You can wire brush the metal and oil it if it's just surface rust or Navel Jelly it if it's deeply pitted. It can then be periodically oiled to keep it moisturized.
    If you want to seal the surface, Rustoleum makes a great product, "Rust Reformer" that coats the rust & turns black. It's a liquid in a squeezy bottle. I use it as a primer on everything from metal porch furniture to my car's emerging rust spots. But it will seal the moving parts & is irreversible, so that's your call.

    If you want to rebuild the broken handle, make sure you dowel & CLAMP the new piece on. Use regular yellow wood glue like Elmers. Carve the new piece to match after 24 hour curing, then match the finish.

    It's a big process that requires proper tools & materials and a few days work, so you can see why a restorer charges as they do. But I will tell you sanding is for CHUMPS, I certainly don't do it more than lightly, it's NOT the way to go.
    nothing really to add.
    except maybe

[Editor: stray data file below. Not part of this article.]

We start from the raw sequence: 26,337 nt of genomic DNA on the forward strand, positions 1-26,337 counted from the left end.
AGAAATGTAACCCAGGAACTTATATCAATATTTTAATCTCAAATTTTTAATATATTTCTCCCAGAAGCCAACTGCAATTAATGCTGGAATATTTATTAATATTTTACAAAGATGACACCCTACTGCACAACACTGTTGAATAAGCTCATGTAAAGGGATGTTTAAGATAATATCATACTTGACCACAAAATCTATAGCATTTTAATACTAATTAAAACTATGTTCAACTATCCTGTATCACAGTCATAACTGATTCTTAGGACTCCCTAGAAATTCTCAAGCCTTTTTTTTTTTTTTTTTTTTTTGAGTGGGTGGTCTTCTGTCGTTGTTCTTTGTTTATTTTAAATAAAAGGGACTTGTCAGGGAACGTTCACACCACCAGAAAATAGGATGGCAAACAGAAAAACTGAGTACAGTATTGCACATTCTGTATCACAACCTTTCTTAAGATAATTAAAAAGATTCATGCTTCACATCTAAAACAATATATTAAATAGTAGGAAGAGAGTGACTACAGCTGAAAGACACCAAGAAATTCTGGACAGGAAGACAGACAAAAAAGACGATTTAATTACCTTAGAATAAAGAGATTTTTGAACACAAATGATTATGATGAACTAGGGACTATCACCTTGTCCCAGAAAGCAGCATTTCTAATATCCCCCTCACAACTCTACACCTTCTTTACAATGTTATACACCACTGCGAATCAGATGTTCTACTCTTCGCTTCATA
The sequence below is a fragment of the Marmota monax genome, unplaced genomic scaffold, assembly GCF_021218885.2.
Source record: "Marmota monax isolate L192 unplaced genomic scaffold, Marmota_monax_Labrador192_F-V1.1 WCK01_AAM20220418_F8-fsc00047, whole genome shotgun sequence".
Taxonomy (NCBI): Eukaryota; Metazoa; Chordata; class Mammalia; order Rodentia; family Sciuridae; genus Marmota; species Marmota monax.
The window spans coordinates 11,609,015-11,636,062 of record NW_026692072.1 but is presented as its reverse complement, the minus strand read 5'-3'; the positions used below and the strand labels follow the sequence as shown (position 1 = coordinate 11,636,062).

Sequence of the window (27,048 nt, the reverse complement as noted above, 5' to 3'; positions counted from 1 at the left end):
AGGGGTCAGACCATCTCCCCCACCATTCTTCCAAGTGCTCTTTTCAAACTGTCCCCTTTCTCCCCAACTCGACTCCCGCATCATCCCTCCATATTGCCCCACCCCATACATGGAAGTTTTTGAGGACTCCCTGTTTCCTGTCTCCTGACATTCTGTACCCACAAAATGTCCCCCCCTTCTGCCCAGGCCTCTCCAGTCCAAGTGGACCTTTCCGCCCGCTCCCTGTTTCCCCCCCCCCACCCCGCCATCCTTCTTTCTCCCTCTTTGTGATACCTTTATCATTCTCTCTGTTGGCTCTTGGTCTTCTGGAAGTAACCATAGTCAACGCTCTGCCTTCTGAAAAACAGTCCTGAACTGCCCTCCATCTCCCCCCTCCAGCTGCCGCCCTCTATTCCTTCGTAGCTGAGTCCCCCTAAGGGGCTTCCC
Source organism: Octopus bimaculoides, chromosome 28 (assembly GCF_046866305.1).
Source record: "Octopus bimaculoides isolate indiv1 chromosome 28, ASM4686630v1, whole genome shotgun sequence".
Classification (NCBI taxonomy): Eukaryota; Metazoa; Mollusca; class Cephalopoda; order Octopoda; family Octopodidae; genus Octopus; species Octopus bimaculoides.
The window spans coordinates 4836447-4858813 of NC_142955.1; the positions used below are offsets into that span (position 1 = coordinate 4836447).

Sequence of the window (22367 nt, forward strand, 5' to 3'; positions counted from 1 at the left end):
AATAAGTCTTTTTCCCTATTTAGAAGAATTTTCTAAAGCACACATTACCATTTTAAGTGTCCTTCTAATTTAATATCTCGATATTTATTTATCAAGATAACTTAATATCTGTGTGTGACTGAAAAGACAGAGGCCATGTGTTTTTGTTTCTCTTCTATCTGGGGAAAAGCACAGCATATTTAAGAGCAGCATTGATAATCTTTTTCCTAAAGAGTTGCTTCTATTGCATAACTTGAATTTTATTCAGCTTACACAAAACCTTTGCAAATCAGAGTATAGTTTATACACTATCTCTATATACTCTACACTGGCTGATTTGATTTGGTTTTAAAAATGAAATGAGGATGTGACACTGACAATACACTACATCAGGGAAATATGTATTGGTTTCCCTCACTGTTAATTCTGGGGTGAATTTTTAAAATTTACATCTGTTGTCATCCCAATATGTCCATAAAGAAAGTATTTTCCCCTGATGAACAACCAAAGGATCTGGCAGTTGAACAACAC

I don't see anything 'broken' in the photo.

    as for use as coffee table (cool piece, I am jealous! ) I would consider making little blocks of wood or high density foam to secure the presumably movable platform/table top - otherwise your coffee might spill everytime somebody picks something off the table.
    Plus I'd consider putting a glass top on there, making for easier cleanup.

    But I can attest to the turpentine/linseed oil mixture, my mom had used that one with great success on her projects, it even weather proofs stuff for a season pretty well.
    Quote Originally Posted by Mozart View Post
    Personally, I think the moderate use of shock collars in training humans should be allowed.



  6. #6
    Join Date
    Jan. 26, 2006
    Location
    Fort Worth, Texas
    Posts
    4,405

    Default

    rather than making a coffee table out it....make a couch... then you could weigh yourself to see how much your are gaining while watching all those exercise shows


    1 members found this post helpful.

  7. #7
    Join Date
    Sep. 26, 2010
    Posts
    4,479

    Default